Representation goes beyond coins

Although Angelou’s appearance on the quarter is historic, this is only the first step toward truly listening to the voices of minority groups.

Photo courtesy of Flickr under Creative Commons License

Although Angelou’s appearance on the quarter is historic, this is only the first step toward truly listening to the voices of minority groups.

The U.S. Mint released a new quarter into circulation in an effort to showcase America’s diversity. As part of the American Women Quarters (AWQ) program, which Congress approved in 2020, the late poet Maya Angelou became the first black woman to appear on the quarter. 

This representation has been a long time coming. As George Washington, who has been on the quarter for nearly a hundred years, becomes redundant, Angelou, along with the other women expected to appear on the quarter, becomes a breath of fresh air.

“I think [Angelou is] a fantastic choice,” said African American history teacher Mark Witzel. “I’m so excited that we do things like this and that we’re making a better effort to take something which is pretty boring like money and put different things on it that sometimes can even teach you things.”

A revered voice for African Americans, Angelou joins Susan B. Anthony, Sacagawea, and Hellen Keller as one of the few women to be seen on American coins.

“This country was built on the backs of slaves, Hispanics, Native Americans, people who fought just to be seen and heard. Their faces and names should be displayed everywhere on American money, monuments, and buildings. We should never forget their struggle and the achievements they made in spite of every injustice thrown their way. They should not be forgotten,” said junior Teresa Andrews. 

As calls for more minority representation grow, the Angelou quarter becomes another sign of people’s voices being heard. But while it is another step in the right direction toward an equal society, whether this representation has any deeper impact should be taken into consideration. 

“Unfortunately, as folding money and carrying money kind of falls out of vogue, we’re going to see less and less people hauling money around, and more and more people collecting it, kind of like postage stamps,” said Witzel. “So I guess in that sense, it’s nice, but that’s a pretty small group of people that would actually be coin collectors. I think it’s come too late. I think this would’ve been better thirty or forty years ago.”

Many people think of money for its purpose. Controversial figures like Andrew Jackson, who is expected to be replaced by Harriet Tubman on the $20 bill around 2030, are forgotten about as people exchange money for their goods and services.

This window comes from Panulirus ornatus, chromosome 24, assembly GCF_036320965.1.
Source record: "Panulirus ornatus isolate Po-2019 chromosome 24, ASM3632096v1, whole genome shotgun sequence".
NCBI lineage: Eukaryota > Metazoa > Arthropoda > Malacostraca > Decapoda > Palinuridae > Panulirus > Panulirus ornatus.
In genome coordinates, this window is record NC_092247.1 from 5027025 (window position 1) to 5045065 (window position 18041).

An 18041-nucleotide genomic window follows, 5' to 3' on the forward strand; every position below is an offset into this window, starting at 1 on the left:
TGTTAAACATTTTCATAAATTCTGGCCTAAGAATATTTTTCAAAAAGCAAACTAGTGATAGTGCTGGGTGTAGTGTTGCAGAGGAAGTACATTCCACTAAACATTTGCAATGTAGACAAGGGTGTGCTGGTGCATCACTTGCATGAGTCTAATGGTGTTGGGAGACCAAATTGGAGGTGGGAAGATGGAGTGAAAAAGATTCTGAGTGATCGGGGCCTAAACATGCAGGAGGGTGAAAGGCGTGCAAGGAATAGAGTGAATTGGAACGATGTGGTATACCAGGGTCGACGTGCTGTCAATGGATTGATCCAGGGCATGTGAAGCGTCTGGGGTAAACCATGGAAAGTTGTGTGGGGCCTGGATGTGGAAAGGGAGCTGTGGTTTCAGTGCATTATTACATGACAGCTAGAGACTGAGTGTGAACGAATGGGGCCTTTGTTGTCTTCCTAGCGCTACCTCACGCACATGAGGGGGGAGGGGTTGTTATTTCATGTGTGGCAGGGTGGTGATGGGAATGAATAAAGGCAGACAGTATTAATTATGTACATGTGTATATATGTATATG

“When I look at my dollar bills and coins, I don’t feel anything,” said Andrews. “Simply because I see an object with monetary value, I’ve grown accustomed to seeing the faces without actually taking it in. And that, I think, is the problem.”

Angelou’s appearance on the quarter also doesn’t hide the ongoing lack of representation in the government. Voting restrictions inconvenience people of color, preventing them from having their voices heard. 

“I think our goal [should be] making sure everybody who can vote has the opportunity to vote. The goal should be to have a representative government that looks like America,” said Witzel. 

In addition, education is an increasingly important method of representing minority groups. Since childhood, students have been taught repeatedly about how the men we see on currency today are symbols of freedom.

“Junior year has taught me a lot about the historical figures perceived as ‘white saviors,’…whom we learned about as children as people who did good things,” said Andrews. “No one knew they were overtly racist. The consequences of having such controversial figures on things we see everyday seems like a method of brainwashing.”

Even the stories of members of minority groups tell a small fraction of the story of America’s foundation.While many prominent figures including Frederick Douglass and Martin Luther King, Jr., are frequently mentioned in history books, the rest remain in the background.

“What we’ve done over history is sprinkle black people in there, and we sprinkle women in there. And we put them on a pedestal because we wanted them to stand alongside these other icons, but what we did is forget everybody else,” said Witzel. “America was not invented by twenty people over a period of time. It was made by millions and millions of people, not the fanciest people, but people at the bottom who built this country. And that’s where the diversity is.”

All in all, America has made racial progress. The Angelou quarter is a landmark of this progress, but it shouldn’t stop there. Educating the country on the history of the land and giving minority groups a voice have and will continue to have more impact on our society.